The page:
- Databases and Data Warehouses How Do You Organize Large Amounts of Information? Chapter 10.
Databases and Data Warehouses How Do You Organize Large Amounts of Information? Chapter 10.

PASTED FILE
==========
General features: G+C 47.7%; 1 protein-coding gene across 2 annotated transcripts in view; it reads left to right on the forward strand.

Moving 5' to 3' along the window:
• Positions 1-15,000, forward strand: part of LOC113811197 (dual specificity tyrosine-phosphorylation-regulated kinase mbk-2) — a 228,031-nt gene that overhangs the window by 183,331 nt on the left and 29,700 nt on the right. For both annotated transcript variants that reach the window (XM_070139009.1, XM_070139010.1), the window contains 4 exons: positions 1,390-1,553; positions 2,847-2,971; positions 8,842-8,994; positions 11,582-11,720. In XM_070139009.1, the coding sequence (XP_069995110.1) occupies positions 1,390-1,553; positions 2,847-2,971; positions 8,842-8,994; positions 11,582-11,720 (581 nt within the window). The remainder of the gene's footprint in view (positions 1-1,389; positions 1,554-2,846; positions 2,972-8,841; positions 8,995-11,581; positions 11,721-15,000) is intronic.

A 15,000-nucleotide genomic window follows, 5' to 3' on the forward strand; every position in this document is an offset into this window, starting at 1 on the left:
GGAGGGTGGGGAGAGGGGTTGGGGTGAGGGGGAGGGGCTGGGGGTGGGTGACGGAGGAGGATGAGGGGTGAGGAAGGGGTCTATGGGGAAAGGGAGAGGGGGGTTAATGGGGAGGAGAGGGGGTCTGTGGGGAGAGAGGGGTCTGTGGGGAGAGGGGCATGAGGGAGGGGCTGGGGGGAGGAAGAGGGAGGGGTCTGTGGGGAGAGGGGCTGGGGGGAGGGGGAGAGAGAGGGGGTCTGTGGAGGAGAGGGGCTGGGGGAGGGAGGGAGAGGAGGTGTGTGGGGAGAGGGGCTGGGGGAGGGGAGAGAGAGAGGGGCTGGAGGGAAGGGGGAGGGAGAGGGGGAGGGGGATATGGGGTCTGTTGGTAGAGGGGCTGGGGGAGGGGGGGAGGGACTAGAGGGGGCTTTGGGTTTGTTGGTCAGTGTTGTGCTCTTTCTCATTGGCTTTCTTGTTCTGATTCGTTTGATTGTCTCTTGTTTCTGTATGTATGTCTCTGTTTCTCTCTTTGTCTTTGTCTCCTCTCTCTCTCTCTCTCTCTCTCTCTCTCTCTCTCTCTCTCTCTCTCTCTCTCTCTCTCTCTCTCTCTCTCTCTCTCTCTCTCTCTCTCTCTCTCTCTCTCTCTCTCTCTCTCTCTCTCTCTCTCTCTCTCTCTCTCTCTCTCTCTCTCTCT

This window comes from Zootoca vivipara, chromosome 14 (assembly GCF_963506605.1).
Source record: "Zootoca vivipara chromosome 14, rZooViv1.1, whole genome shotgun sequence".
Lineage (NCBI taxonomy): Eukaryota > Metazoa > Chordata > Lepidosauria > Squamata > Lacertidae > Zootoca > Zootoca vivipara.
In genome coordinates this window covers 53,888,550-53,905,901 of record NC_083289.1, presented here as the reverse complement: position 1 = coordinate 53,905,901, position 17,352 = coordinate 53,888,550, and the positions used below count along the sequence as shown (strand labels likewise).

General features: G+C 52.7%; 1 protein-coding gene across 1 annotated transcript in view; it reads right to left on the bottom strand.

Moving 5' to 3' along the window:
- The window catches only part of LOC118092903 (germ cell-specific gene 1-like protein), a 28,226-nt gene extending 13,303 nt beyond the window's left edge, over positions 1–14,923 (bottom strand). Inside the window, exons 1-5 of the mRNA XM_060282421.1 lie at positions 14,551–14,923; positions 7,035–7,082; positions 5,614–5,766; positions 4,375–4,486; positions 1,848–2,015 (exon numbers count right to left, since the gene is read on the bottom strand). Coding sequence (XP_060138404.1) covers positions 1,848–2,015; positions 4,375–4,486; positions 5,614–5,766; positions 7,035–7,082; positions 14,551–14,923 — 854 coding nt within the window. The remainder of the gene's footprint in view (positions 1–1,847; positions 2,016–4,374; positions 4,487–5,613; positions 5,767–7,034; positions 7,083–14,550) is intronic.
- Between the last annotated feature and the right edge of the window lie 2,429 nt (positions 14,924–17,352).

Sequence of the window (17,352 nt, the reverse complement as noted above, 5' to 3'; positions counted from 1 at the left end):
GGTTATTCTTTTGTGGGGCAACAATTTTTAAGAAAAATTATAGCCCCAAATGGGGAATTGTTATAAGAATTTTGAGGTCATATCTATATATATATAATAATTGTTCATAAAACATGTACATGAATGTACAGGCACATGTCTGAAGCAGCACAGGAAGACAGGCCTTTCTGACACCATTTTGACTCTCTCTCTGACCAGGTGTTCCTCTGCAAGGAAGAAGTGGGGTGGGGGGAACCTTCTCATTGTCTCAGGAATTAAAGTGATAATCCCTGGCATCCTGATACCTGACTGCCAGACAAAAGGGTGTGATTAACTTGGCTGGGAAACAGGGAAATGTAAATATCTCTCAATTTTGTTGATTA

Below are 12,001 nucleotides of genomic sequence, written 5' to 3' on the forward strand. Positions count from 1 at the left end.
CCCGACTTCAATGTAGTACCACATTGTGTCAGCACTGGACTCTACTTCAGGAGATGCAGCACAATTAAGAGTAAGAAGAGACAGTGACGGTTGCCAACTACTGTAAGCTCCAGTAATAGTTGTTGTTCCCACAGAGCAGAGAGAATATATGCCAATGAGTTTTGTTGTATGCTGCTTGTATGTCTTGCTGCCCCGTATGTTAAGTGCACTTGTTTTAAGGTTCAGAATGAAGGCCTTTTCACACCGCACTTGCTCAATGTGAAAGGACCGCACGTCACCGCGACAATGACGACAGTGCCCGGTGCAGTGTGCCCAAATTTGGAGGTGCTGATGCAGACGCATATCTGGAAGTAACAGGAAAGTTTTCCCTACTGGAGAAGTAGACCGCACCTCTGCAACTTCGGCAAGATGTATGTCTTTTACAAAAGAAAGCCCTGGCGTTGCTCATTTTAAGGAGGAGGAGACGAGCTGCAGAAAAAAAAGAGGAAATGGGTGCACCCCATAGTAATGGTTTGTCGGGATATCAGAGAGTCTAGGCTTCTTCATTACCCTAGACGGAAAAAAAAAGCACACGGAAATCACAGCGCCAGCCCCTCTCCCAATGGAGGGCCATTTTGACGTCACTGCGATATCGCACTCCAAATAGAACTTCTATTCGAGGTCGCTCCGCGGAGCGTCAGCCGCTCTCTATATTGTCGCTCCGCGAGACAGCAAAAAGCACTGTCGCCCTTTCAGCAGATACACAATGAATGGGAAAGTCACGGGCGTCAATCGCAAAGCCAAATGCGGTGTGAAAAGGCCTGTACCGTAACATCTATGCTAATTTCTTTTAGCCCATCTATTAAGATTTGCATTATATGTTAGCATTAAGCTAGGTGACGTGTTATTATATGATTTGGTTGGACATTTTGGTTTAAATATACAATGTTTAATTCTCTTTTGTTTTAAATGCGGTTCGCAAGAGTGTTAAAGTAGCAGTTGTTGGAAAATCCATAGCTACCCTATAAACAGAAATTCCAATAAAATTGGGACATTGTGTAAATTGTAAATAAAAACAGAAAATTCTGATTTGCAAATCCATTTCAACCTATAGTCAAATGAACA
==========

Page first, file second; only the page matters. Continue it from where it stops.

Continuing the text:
Slide 1 Databases and Data Warehouses How Do You Organize Large Amounts of Information? Chapter 10 Slide 2 2003 The McGraw-Hill Companies Student Learning Outcomes 1.Describe the difference between data and information and the logical structure people use to organize data and information 2.Define key relational database concepts including field properties, primary keys, compound primary keys, foreign keys, and integrity constraints 3.Describe the role of an entity-relationship diagram in defining the structure of a database and the relationships among the tables Slide 3 2003 The McGraw-Hill Companies Student Learning Outcomes 4.List the major components of a database management system and describe their roles 5.Discuss how Web databases support various e-commerce functions 6.Describe how data warehouses and data- mining tools help create business intelligence Slide 4 2003 The McGraw-Hill Companies Introduction Businesses and individuals alike need technology tools to help them effectively organize their information so they can access and use it for a variety of purposes. Slide 5 2003 The McGraw-Hill Companies 10.1 Data, Information, and Their Structures Data are distinct items providing descriptions of people, places, and/or things that may not have much meaning to you in a given context Information is organized data whose meaning is clear and useful to you in a given context Slide 6 2003 The McGraw-Hill Companies Logical Structure of Data and Information Field Record Data File Database Data Warehouse SimNet Concepts Support CD: Database Applications, Managing Data, and Database Management Systems Slide 7 2003 The McGraw-Hill Companies 10.2 Relational Databases Most popular method for organizing and storing information is the relational database model which stores information in files or tables that have rows and columns Popular software applications include: Microsoft Access Oracle Sybase DB2 FileMaker Slide 8 2003 The McGraw-Hill Companies Commercial Relational Database Models Slide 9 2003 The McGraw-Hill Companies Database Example p.10.294 Fig. 10.3 Slide 10 2003 The McGraw-Hill Companies Relational Database Concepts Field Properties Field Properties Foreign Keys Foreign Keys Primary Keys Primary Keys Integrity Constraints Integrity Constraints SimNet Concepts Support CD: Designing Relational Databases Slide 11 2003 The McGraw-Hill Companies Entity-Relationship Diagrams Entity relationship diagram is a graphical representation of tables in a database and the relationships among the tables p.10.296 Fig. 10.4 Slide 12 2003 The McGraw-Hill Companies Working with a Relational Database Relational database relies on associations or relationships between tables Three types of relationships One-to-one One-to-many Many-to-many Slide 13 2003 The McGraw-Hill Companies Types of Database Relationships One-to-one relationship means that one record in a database table can only be related to at most one record in another database table One-to-many relationship means that one record in a database table can be related to many records in another database table Many-to-many relationship means that many records in a database table can be related to many records in another database table Slide 14 2003 The McGraw-Hill Companies Database Models Hierarchical Network Relational Object-oriented SimNet Concepts Support CD: Types of Database Organizations Slide 15 2003 The McGraw-Hill Companies Hierarchical Databases Uses an inverted directory tree structure Organizes data under different directories Parent directories are the main directories - similar to a folder Children subdirectories can have only one parent Records belonging to a directory are children Slide 16 2003 The McGraw-Hill Companies Network Databases Similar to hierarchical databases Uses a tree structure Children can have more than one parent Slide 17 2003 The McGraw-Hill Companies Object-Oriented Databases Becoming popular Uses objects to represent entities rather than fields in a table Object is one item that contains distinct information Each object has its own properties or attributes Similar objects belong to the same class Slide 18 2003 The McGraw-Hill Companies 10.3 Database Management Systems Database management system (DBMS) Application software Allows you to arrange, modify, and extract information from a database DBMS works on everything from PDAs to large mainframes SimNet Concepts Support CD: Database Management Systems Slide 19 2003 The McGraw-Hill Companies DBMS All DBMS include: Data Manipulation Subsystem Application Generation Subsystem Data Definition Subsystem Data Administration Subsystem Slide 20 2003 The McGraw-Hill Companies Data Definition Subsystem p.10.299 Fig. 10.7 Slide 21 2003 The McGraw-Hill Companies Defining Relationships Among Tables p.10.300 Fig. 10.8 Slide 22 2003 The McGraw-Hill Companies Data Manipulation Subsystem: Database Form Database form is a graphical interface that makes it easy to add, change and delete information p.10.301 Fig. 10.9 Slide 23 2003 The McGraw-Hill Companies Queries Asks questions of a database Query language uses English statements to extract data Query-by-example tool allows you to graphically represent what information youd like to see from a database SQL (Structured Query Language) is a standardized query language for most databases Slide 24 2003 The McGraw-Hill Companies Access Query-By-Example Fields Tables Visible Fields in Query Relationship Tables & Primary Keys p.10.302 Fig. 10.10 Slide 25 2003 The McGraw-Hill Companies Generating a Report Typical report generators will allow you to: Specify what information you want in a report The order in which it will appear Various reporting options such as a title and subtotal p.10.303 Fig. 10.11 Slide 26 2003 The McGraw-Hill Companies OTHER DBMS SUBSYSTEMS Application generation subsystem For developing transaction-intensive software Data administration subsystem Managing the overall database environment Security management Concurrency control Used by database administrators Slide 27 2003 The McGraw-Hill Companies Design Database Administrators How do database administrators come up with solutions to businesses challenges using databases? ImplementMaintain Slide 28 2003 The McGraw-Hill Companies 10.4 Databases In Electronic Commerce Databases play a key role in helping businesses conduct e-commerce by making their business tasks more effective and efficient Businesses are using the Web to provide employees with access to information Businesses are allowing their partner businesses to gain access to vitally important information in support of functions such as supply chain management through the Web Slide 29 2003 The McGraw-Hill Companies Productive Uses of Databases in e-Commerce Electronic Catalogs Web Search Engines Web Databases Personal Portals Slide 30 2003 The McGraw-Hill Companies Web Database Web databases require the use of: An appropriate DBMS An organization and presentation facility such as XML Middleware (software that allows the communications to happen between different software applications) p.10.305 Fig. 10.12 Slide 31 2003 The McGraw-Hill Companies Web Search Engine Web search engines use Web databases to: Store Sort Organize Categorize Web sites, their addresses, and their content p.10.306 Fig. 10.13 Slide 32 2003 The McGraw-Hill Companies Web Catalogs Electronic catalogs are Web databases that contain product information, including: Descriptions Prices and perhaps: Images, sound, video, 3-D graphics, and animation p.10.307 Fig. 10.14 Slide 33 2003 The McGraw-Hill Companies Personal Portal A personal portal is a Web page for which you define the content you want to see. Examples to include: List of Web site links Stock ticker Local weather forecast Favorite news site p.10.307 Fig. 10.15 Slide 34 2003 The McGraw-Hill Companies Security & Privacy Security: Hackers can break into Web databases containing credit card numbers from e- commerce sites, Internet banking sites, and online medical records SimNet Concepts Support CD: Privacy Issues and Security Issues Slide 35 2003 The McGraw-Hill Companies Security & Privacy Privacy Businesses are compiling information about you in their databases. As businesses merge, so do their databases. Information about you can be easily sold from one business to another SimNet Concepts Support CD: Privacy Issues and Security Issues Slide 36 2003 The McGraw-Hill Companies 10.5 Data Warehouses and Business Intelligence DBMS support: Online Transaction Processing (OLTP) - is the processing of information to support some sort of transaction such as the purchasing of a product. Online Analytical Processing (OLAP) - is the manipulation of information to generate business intelligence and support decision- making tasks. Business Intelligence - is knowledge about your customers, competitors,and internal operations that can help you make more informed and effective decisions. Business Intelligence - is knowledge about your customers, competitors,and internal operations that can help you make more informed and effective decisions. Slide 37 2003 The McGraw-Hill Companies Tools used to Work with Multiple Databases Data Warehouse Data-mining tools Slide 38 2003 The McGraw-Hill Companies Data Warehouse Slide 39 2003 The McGraw-Hill Companies A Data Warehouse is Multidimensional p.10.310 Fig. 10.16 Slide 40 2003 The McGraw-Hill Companies Data Warehouse Features Data warehouse is a collection of information from internal and/or external sources organized specifically for generating business intelligence to support decision making Data warehouse is different from a database in that it is multidimensional with layers of columns and rows Data warehouses directly support OLAP and not OLTP Slide 41 2003 The McGraw-Hill Companies Data-Mining Tools Tools you use to perform data mining p.10.310 Fig. 10.17 Slide 42 2003 The McGraw-Hill Companies Data-Mining Tools cont. Query-and-reporting tools are similar to QBE tools, SQL, and report generators in the typical database environment Multidimensional analysis (MDA) tools are slice and dice techniques that allow you to view multidimensional information from different perspectives Statistical tools help you apply various mathematical models to the information stored in a data warehouse to discover new information Slide 43 2003 The McGraw-Hill Companies Data-Mining Tools cont. Data-mining agents help you discover new information, trends, and relationships within a data warehouse without necessarily applying a specific mathematical model Slide 44 2003 The McGraw-Hill Companies Data Marts Miniature data warehouse Has a special focus Subset of a data warehouse Aids decision making in a specific focus area Slide 45 2003 The McGraw-Hill Companies Slide 46 10.6 Key Terms Application generation subsystem Business intelligence Data Data administration subsystem Data definition subsystem Data dictionary Data file Data manipulation subsystem Data mart Data mining Data-mining agent Data-mining tool Data warehouse Database Slide 47 2003 The McGraw-Hill Companies 10.6 Key Terms Database form Database management system (DBMS) Entity-relationship diagram (E-R) Field Field property Foreign key Hypertext database Information Integrity constraint Many-to-many relationship Middleware Multidimensional analysis tool (MDA) One-to-many relationship Slide 48 2003 The McGraw-Hill Companies 10.6 Key Terms One-to-one relationship Personal portal Primary key Query-and-reporting tool Query-by-example tool Record Relational database model Report generator Statistical tool Structured Query Language (SQL) Web database Slide 49 2003 The McGraw-Hill Companies Review of Concepts 1.Designing a Database How do instructors relate to courses? 2.Defining the Timeliness of Data Warehouse Information How often do you need the right information to predict the scores of football games? Slide 50 2003 The McGraw-Hill Companies Hands On Projects E-Commerce 1.Obtaining a Free Credit Report Maybe the first time, but not always 2.Getting Tutored on the Web 3.Using Interlibrary Loan No need to ever visit the library again Slide 51 2003 The McGraw-Hill Companies Hands On Projects Ethics, Security & Privacy 1.How Secure Is Your Personal Information Is a business responsible for information about you that it loses to a hacker? 2.CRUD Defining Who Can Do What with Database Information Who can CRUD your information? Slide 52 2003 The McGraw-Hill Companies Hands On Projects on the Web 1.Using Webopedia to Learn More about Technology 2.Researching Data Warehouses and Data-Mining Tools 3.Finding a DBMS for Your PDA 4.Researching Database Security 5.Finding a Free DBMS Slide 53 2003 The McGraw-Hill Companies Hands On Projects Group Activities 1.Evaluating Popular Personal DBMSs 2.Digging for Databases What databases are at your school? 3.Defining the Structure of a Data Warehouse